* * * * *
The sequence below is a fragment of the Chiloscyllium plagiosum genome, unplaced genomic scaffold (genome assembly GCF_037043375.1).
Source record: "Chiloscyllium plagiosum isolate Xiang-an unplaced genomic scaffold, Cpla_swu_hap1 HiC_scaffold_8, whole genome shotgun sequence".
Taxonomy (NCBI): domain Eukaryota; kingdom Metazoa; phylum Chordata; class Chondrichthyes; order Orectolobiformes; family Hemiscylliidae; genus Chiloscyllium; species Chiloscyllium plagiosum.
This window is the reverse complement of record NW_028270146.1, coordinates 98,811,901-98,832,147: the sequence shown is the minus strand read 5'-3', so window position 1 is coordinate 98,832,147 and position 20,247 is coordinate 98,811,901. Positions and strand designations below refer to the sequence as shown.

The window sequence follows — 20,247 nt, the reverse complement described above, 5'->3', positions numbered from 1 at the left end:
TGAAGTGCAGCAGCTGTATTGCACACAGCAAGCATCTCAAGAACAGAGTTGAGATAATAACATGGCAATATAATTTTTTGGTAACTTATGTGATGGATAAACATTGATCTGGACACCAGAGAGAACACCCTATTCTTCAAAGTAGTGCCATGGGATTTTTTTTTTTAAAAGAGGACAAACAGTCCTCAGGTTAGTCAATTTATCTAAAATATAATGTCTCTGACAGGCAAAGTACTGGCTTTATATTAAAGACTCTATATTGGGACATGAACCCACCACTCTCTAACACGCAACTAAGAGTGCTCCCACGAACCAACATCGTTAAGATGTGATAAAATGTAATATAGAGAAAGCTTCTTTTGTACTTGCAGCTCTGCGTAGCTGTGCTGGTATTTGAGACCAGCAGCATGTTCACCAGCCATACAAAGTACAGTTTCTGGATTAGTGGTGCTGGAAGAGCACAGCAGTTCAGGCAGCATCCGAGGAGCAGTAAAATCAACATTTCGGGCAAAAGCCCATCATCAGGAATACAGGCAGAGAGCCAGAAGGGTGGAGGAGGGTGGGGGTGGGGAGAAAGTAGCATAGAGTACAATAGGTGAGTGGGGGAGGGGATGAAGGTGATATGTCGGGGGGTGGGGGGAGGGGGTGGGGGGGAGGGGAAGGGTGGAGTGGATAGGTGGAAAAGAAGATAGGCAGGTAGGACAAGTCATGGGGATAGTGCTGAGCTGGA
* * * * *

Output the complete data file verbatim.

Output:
The sequence below is a fragment of the Chiloscyllium plagiosum genome, unplaced genomic scaffold (genome assembly GCF_037043375.1).
Source record: "Chiloscyllium plagiosum isolate Xiang-an unplaced genomic scaffold, Cpla_swu_hap1 HiC_scaffold_8, whole genome shotgun sequence".
Taxonomy (NCBI): domain Eukaryota; kingdom Metazoa; phylum Chordata; class Chondrichthyes; order Orectolobiformes; family Hemiscylliidae; genus Chiloscyllium; species Chiloscyllium plagiosum.
This window is the reverse complement of record NW_028270146.1, coordinates 98,811,901-98,832,147: the sequence shown is the minus strand read 5'-3', so window position 1 is coordinate 98,832,147 and position 20,247 is coordinate 98,811,901. Positions and strand designations below refer to the sequence as shown.

The window sequence follows — 20,247 nt, the reverse complement described above, 5'->3', positions numbered from 1 at the left end:
TGAAGTGCAGCAGCTGTATTGCACACAGCAAGCATCTCAAGAACAGAGTTGAGATAATAACATGGCAATATAATTTTTTGGTAACTTATGTGATGGATAAACATTGATCTGGACACCAGAGAGAACACCCTATTCTTCAAAGTAGTGCCATGGGATTTTTTTTTTTAAAAGAGGACAAACAGTCCTCAGGTTAGTCAATTTATCTAAAATATAATGTCTCTGACAGGCAAAGTACTGGCTTTATATTAAAGACTCTATATTGGGACATGAACCCACCACTCTCTAACACGCAACTAAGAGTGCTCCCACGAACCAACATCGTTAAGATGTGATAAAATGTAATATAGAGAAAGCTTCTTTTGTACTTGCAGCTCTGCGTAGCTGTGCTGGTATTTGAGACCAGCAGCATGTTCACCAGCCATACAAAGTACAGTTTCTGGATTAGTGGTGCTGGAAGAGCACAGCAGTTCAGGCAGCATCCGAGGAGCAGTAAAATCAACATTTCGGGCAAAAGCCCATCATCAGGAATACAGGCAGAGAGCCAGAAGGGTGGAGGAGGGTGGGGGTGGGGAGAAAGTAGCATAGAGTACAATAGGTGAGTGGGGGAGGGGATGAAGGTGATATGTCGGGGGGTGGGGGGAGGGGGTGGGGGGGAGGGGAAGGGTGGAGTGGATAGGTGGAAAAGAAGATAGGCAGGTAGGACAAGTCATGGGGATAGTGCTGAGCTGGA